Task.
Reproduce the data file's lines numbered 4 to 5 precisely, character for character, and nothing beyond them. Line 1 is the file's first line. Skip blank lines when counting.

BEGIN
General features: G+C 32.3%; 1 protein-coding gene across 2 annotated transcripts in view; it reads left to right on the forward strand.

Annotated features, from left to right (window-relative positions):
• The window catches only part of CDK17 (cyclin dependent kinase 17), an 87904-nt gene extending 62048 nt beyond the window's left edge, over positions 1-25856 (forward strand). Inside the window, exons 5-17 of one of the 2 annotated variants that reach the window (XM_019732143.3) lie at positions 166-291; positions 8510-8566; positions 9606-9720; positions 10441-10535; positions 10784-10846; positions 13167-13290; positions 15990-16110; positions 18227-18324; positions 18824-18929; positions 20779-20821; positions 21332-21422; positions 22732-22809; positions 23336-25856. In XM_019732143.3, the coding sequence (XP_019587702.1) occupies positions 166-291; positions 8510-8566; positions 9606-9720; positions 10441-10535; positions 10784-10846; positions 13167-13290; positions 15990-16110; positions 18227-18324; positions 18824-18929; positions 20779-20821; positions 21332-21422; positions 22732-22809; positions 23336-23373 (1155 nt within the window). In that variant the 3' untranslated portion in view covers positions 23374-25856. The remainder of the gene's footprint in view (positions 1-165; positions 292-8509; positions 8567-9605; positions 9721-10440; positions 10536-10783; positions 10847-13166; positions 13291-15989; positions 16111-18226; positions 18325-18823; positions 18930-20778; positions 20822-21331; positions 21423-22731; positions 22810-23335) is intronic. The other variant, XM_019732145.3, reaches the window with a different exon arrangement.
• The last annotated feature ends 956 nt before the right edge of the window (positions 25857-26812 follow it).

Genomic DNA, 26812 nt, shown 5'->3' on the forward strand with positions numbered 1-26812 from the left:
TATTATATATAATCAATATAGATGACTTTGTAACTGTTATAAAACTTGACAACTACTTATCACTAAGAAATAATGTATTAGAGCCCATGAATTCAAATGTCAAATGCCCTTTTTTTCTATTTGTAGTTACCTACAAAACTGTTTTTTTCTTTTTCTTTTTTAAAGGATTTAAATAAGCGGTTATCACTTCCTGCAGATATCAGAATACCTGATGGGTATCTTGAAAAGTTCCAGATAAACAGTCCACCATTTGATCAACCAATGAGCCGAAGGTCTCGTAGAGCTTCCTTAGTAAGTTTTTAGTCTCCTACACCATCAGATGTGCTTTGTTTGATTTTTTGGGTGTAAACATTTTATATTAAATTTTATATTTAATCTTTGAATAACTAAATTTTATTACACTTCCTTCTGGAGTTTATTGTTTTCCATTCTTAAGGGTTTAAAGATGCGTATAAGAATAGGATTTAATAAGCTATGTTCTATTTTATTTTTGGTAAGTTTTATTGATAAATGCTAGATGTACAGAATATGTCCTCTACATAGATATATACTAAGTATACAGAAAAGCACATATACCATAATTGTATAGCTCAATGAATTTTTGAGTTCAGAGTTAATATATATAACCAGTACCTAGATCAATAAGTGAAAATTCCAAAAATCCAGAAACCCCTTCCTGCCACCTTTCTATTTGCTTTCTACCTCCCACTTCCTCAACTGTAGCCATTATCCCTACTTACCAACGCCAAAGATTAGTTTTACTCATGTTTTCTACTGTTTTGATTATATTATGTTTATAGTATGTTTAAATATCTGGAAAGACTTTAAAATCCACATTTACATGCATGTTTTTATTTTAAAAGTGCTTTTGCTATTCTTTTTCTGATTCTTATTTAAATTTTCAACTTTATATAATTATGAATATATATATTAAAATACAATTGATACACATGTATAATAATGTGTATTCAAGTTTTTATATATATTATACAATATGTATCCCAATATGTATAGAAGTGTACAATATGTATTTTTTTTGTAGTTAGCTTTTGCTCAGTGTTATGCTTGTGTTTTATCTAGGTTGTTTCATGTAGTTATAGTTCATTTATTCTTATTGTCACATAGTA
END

• The last annotated feature ends 956 nt before the right edge of the window (positions 25857-26812 follow it).

Genomic DNA, 26812 nt, shown 5'->3' on the forward strand with positions numbered 1-26812 from the left: